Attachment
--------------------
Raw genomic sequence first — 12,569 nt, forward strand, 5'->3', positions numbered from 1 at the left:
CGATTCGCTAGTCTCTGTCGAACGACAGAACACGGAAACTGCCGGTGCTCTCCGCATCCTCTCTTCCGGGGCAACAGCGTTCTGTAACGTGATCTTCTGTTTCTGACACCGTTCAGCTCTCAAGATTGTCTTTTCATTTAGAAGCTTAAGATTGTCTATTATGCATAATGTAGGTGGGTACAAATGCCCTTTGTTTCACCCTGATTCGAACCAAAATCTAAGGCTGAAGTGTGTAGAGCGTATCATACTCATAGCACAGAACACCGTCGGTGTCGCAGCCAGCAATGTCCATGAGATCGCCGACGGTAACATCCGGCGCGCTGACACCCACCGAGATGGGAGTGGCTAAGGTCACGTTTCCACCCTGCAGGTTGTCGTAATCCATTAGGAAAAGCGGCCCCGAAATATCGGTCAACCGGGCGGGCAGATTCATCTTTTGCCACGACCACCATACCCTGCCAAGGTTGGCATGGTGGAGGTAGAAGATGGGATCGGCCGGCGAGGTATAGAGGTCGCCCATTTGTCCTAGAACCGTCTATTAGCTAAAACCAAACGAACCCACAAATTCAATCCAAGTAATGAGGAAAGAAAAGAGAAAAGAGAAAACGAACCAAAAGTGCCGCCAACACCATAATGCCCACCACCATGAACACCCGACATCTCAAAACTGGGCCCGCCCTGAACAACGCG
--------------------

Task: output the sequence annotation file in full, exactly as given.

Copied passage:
Raw genomic sequence first — 12,569 nt, forward strand, 5'->3', positions numbered from 1 at the left:
CGATTCGCTAGTCTCTGTCGAACGACAGAACACGGAAACTGCCGGTGCTCTCCGCATCCTCTCTTCCGGGGCAACAGCGTTCTGTAACGTGATCTTCTGTTTCTGACACCGTTCAGCTCTCAAGATTGTCTTTTCATTTAGAAGCTTAAGATTGTCTATTATGCATAATGTAGGTGGGTACAAATGCCCTTTGTTTCACCCTGATTCGAACCAAAATCTAAGGCTGAAGTGTGTAGAGCGTATCATACTCATAGCACAGAACACCGTCGGTGTCGCAGCCAGCAATGTCCATGAGATCGCCGACGGTAACATCCGGCGCGCTGACACCCACCGAGATGGGAGTGGCTAAGGTCACGTTTCCACCCTGCAGGTTGTCGTAATCCATTAGGAAAAGCGGCCCCGAAATATCGGTCAACCGGGCGGGCAGATTCATCTTTTGCCACGACCACCATACCCTGCCAAGGTTGGCATGGTGGAGGTAGAAGATGGGATCGGCCGGCGAGGTATAGAGGTCGCCCATTTGTCCTAGAACCGTCTATTAGCTAAAACCAAACGAACCCACAAATTCAATCCAAGTAATGAGGAAAGAAAAGAGAAAAGAGAAAACGAACCAAAAGTGCCGCCAACACCATAATGCCCACCACCATGAACACCCGACATCTCAAAACTGGGCCCGCCCTGAACAACGCG